How to Care for Your Horse during the Colder Months of the Year

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How to Care for Your Horse during the Colder Months of the Year

The short days and long nights can add to the complication of caring for your horse during the winter months. You must therefore rise to the challenge of providing your four-legged friends with the extra care and attention they need to cope with the short days and long nights associated with the autumn/winter season.

Planning for the winter

A good working routine is essential during the winter season as you will need to devote more of your time to your horses. You should therefore devise a plan of action to help you fit your horses’ care needs into your daily routine. If you are unable to devote extra time and attention to your horses during the winter, you may wish to consider keeping your horses at full livery, where they will be able to receive a high standard of care on a daily basis.

Shelter requirements

While stalling is not necessary for all horses, you may wish to provide your horses with some protection from the elements. Your horses will adjust to wintry conditions but should be able to escape harsh winds and heavy rain. You should take particular care when leaving young, inexperienced horses on winter pasture. Ideally, you should enlist the help of an older horse, who will teach your youngsters to find shelter.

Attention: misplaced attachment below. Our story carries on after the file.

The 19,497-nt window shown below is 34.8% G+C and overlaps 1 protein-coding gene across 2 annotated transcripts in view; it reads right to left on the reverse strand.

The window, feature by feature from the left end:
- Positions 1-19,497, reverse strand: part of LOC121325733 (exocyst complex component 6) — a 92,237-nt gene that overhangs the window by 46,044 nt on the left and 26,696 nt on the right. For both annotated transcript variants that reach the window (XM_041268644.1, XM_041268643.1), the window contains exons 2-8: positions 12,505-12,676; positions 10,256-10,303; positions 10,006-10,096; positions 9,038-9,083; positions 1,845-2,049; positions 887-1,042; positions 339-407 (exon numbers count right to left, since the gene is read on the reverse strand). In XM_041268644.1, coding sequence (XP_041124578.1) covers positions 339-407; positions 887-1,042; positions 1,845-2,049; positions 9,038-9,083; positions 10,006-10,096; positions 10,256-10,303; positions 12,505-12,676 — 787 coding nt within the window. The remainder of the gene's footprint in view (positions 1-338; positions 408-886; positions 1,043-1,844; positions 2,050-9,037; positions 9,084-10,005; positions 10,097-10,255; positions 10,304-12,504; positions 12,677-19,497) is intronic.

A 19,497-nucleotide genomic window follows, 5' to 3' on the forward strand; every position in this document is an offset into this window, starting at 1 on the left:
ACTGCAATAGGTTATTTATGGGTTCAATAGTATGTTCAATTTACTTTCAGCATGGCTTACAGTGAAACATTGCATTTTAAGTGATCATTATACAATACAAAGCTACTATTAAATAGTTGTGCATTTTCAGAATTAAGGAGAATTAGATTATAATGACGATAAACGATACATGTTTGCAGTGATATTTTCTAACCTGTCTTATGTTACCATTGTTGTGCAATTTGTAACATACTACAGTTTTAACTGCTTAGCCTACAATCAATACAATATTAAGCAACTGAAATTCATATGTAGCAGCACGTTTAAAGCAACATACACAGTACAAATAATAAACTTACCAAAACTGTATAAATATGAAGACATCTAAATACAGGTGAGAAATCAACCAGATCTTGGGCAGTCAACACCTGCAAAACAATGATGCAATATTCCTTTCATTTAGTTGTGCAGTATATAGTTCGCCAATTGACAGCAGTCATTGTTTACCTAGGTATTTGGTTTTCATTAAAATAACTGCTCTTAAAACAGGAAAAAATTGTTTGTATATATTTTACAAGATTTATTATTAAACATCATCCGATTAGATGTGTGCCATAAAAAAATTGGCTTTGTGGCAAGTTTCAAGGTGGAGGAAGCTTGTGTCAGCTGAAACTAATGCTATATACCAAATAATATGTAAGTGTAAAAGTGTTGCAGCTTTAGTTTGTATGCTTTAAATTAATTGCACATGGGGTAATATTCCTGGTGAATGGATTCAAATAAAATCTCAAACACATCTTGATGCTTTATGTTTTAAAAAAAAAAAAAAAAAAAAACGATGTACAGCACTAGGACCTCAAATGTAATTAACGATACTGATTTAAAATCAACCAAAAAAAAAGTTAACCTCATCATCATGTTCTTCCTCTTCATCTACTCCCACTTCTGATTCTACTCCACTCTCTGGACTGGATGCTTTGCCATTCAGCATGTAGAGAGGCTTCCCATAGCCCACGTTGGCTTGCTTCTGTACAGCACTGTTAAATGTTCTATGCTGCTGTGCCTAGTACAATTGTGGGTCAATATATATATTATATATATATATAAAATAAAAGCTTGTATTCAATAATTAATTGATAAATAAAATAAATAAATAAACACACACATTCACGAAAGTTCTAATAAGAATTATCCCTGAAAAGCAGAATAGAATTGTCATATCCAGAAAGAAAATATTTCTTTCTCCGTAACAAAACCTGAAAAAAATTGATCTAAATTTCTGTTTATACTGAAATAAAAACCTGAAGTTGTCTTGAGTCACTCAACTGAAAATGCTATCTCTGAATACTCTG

Coat care

During the winter months, a heavy hair coat will provide your horse with as much warmth as a high quality blanket. Once you have allowed your horse’s coat to grow, regularly assess his conditions by feeling over his ribs. A long, fuzzy hair coat can be deceptive and may hide a range of underlying health conditions. If your horse requires medical attention, you may find it helpful to call upon your horse insurance from

Hoof care

It is essential to keep to a hoof care schedule throughout the winter season. If your horses are to be maintained outdoors, they should have their shoes removed. Shod feet are prone to becoming ice packed and will increase the risk of your horse suffering from nasty slips and falls on snow and ice. You should trim hooves every six to eight weeks to prevent problems caused by cracks and breakage. However, you must not trim them too closely or your horses may suffer from sore feet when standing or walking on frozen ground.

The winter months can present many challenges. However, the extra time and effort you put into caring for your horses will all be worthwhile when your horses emerge fit, full of life and ready for action as soon as the weather starts to warm up.


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